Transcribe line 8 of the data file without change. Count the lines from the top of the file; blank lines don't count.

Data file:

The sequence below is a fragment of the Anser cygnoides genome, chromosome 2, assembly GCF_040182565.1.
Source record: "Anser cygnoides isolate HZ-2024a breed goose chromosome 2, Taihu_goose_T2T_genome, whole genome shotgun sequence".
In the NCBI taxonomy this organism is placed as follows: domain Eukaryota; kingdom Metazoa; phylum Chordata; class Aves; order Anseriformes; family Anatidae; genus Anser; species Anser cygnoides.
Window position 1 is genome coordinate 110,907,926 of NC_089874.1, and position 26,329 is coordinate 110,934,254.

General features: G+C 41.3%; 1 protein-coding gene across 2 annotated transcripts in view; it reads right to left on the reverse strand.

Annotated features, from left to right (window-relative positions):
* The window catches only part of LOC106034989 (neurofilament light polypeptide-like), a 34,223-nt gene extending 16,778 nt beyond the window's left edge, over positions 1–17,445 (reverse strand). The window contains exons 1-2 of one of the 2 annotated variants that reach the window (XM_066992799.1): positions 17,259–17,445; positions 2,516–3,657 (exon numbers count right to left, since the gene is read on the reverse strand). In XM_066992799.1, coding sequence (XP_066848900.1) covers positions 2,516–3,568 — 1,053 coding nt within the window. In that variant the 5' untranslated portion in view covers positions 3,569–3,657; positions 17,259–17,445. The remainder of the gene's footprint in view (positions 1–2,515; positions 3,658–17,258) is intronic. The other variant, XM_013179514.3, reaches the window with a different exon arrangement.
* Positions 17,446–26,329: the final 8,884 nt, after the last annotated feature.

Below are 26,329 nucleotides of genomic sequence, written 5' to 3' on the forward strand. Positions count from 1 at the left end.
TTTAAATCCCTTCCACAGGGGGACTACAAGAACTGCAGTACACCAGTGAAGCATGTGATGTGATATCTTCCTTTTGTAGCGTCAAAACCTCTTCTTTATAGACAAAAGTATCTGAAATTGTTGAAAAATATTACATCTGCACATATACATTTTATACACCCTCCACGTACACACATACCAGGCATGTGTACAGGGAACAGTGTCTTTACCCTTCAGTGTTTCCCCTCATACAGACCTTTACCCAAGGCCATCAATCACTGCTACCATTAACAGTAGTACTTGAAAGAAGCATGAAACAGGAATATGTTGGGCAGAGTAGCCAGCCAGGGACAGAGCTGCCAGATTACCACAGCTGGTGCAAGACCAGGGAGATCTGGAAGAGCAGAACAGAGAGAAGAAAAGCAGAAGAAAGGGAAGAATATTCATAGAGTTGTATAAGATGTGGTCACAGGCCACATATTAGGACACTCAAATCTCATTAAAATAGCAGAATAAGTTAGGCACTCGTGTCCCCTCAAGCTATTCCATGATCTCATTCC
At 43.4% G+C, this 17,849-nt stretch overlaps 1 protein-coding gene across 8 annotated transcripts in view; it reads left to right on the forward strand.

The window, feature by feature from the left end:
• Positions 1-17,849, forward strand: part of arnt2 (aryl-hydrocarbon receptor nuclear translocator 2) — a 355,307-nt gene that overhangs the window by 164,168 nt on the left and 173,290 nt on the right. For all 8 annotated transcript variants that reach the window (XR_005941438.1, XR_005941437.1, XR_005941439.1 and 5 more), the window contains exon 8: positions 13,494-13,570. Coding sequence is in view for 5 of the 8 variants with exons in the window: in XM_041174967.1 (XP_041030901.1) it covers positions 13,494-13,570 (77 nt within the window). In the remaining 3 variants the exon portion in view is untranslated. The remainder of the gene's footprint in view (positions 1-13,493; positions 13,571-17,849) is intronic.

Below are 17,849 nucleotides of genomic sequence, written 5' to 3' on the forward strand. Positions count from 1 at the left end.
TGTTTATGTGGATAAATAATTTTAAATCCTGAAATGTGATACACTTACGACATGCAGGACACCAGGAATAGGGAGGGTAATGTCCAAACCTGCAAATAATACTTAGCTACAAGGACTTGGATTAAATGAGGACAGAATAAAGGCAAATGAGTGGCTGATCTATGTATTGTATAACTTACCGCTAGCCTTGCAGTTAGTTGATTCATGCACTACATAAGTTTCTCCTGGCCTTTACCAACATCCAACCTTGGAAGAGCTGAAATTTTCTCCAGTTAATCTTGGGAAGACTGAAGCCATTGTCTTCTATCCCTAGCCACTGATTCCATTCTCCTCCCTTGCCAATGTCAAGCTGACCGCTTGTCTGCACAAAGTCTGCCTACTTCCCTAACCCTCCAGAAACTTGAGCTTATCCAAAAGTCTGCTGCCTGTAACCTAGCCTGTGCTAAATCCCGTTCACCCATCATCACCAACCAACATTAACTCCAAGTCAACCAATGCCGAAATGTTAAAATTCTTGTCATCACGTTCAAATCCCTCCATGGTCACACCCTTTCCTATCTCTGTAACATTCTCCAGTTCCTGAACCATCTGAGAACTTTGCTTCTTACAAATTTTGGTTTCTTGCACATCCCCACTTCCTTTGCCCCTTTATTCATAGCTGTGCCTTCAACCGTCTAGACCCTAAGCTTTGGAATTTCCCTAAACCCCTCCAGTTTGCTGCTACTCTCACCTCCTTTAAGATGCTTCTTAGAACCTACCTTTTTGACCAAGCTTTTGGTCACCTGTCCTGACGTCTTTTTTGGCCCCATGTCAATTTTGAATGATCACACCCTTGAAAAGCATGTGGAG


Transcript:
* Positions 17,446–26,329: the final 8,884 nt, after the last annotated feature.